Pattie Maes and “Just-In-Time Information”Posted: November 3, 2005
The ASIS&T Wednesday afternoon plenary session was easily as interesting as the talk given by Matthew Szulik on Monday. Pattie Maes is a researcher at MIT who has received, approximately, every award known to mankind. Traditionally, information seeking has been considered a proactive activity – i.e., the user knows what she is looking for, fires up a browser, and keys a few search terms into a text box. The research that she was presenting was an impressive array of projects whose overall goal was to learn about the user and bring relevant information to the user’s attention unobstrusively and without the user actively searching for it. Additionally, there was an aspect of decoupling the user from her desktop computer, allowing her to retrieve information automatically wherever she might be.
For example, the next time you meet someone for the first time and shake that person’s hand, imagine having an earpiece that is capable of telling you the person’s Pattie Maes, who you and that person know in common, and any personal interests or preferences that you share with that person. Alternately, imagine shaking that person’s hand on your fourth face-to-face encounter, and having your “magical earpiece” refresh your memory about recent email correspondence and/or phone conversations with that person. It only got better from there.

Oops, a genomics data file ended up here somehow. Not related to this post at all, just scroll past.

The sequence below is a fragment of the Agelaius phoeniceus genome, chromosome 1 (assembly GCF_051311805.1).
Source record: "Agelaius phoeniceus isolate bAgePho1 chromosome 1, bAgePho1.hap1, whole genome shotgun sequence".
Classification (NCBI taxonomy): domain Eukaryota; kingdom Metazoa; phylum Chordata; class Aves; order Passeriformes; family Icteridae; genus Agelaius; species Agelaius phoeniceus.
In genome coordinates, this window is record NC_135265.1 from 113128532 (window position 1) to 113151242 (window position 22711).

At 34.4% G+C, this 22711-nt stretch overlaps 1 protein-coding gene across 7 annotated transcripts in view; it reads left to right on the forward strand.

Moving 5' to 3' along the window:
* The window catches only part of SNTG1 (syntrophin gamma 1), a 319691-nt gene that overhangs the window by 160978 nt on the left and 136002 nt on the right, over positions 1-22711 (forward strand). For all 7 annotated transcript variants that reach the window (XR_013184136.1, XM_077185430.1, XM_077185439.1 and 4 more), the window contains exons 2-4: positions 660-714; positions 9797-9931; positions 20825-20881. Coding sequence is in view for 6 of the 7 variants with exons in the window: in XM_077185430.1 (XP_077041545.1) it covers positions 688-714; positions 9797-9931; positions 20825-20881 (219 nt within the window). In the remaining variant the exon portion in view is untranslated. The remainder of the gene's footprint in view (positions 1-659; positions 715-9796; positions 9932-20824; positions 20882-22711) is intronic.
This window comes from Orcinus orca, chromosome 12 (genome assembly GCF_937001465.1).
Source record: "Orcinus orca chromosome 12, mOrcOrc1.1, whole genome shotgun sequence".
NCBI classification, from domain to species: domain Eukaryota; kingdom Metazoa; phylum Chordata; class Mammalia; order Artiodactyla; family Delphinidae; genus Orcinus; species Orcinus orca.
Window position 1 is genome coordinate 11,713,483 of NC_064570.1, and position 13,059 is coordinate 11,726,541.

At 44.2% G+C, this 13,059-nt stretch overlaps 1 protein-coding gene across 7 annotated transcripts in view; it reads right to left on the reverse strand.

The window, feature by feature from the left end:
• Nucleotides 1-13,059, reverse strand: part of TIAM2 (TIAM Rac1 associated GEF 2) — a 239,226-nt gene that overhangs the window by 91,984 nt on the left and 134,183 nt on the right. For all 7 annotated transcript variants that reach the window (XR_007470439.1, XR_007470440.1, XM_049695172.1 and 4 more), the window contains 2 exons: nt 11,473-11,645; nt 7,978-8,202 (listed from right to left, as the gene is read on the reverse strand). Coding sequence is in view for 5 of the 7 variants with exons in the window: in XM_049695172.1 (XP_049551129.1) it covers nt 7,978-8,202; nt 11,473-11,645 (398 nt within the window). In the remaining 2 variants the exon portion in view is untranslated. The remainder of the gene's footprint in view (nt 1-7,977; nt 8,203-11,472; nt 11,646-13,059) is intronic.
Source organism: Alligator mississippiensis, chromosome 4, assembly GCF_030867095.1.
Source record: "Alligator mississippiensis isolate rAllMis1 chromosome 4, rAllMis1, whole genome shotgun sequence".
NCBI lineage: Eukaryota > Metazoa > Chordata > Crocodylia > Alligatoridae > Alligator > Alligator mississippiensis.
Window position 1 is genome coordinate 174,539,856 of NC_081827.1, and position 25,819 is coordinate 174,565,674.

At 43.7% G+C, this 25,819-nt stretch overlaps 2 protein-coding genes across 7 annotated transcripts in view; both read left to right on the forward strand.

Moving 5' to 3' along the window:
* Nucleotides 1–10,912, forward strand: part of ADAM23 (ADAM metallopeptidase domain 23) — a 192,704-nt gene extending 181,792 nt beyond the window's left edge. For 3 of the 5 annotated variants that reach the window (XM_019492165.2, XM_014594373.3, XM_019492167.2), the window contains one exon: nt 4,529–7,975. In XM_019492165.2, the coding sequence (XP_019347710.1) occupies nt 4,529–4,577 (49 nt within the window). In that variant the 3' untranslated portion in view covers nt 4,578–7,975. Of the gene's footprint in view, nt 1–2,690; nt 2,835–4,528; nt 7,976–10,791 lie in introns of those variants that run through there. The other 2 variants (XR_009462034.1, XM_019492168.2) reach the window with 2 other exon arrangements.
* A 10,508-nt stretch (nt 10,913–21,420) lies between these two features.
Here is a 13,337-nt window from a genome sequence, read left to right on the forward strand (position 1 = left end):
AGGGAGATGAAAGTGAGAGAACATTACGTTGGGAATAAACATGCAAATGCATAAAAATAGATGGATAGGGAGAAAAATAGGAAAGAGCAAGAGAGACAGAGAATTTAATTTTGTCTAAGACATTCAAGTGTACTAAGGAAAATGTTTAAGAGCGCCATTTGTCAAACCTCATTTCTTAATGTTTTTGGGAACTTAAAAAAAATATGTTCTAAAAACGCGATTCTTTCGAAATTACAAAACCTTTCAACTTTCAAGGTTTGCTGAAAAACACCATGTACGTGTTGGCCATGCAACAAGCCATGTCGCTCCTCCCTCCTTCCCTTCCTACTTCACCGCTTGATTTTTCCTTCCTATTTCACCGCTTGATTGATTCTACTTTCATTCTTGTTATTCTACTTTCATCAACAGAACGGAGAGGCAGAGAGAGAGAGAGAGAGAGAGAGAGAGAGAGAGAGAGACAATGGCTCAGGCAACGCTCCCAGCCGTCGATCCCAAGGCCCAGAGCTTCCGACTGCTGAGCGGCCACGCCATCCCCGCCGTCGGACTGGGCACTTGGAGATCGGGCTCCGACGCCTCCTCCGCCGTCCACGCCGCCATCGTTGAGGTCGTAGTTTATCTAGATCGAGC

Another example given was a college student walking on campus. Suppose that this college student needs a particular textbook for a class. What if this student’s earpiece were able to use GIS to determine the student’s proximity to local bookstores, check the prices for the textbook at each of the stores, and alert the student to which of the stores had the lowest price for that book – possibly even negotiate the purchase with the bookstore computers before she even enters the store? Alternately, suppose the student is browsing in the bookstore and all of the books have RFID tags attached to their dust jackets. What if the earpiece could determine which of the books are likely to be of interest to her, and bring those books to her attention along with their respective reviews and prices?
These are only 2 examples of the sort of thing that Pattie Maes is working on implementing (and has implemented), using various cell phone, GIS, Bluetooth, and RFID technologies. It’s exciting stuff, and watching her presentation – complete with videos of working prototypes – gave me a very “the future is now” sort of feeling. For more space age goodness, check out her presentation [PDF].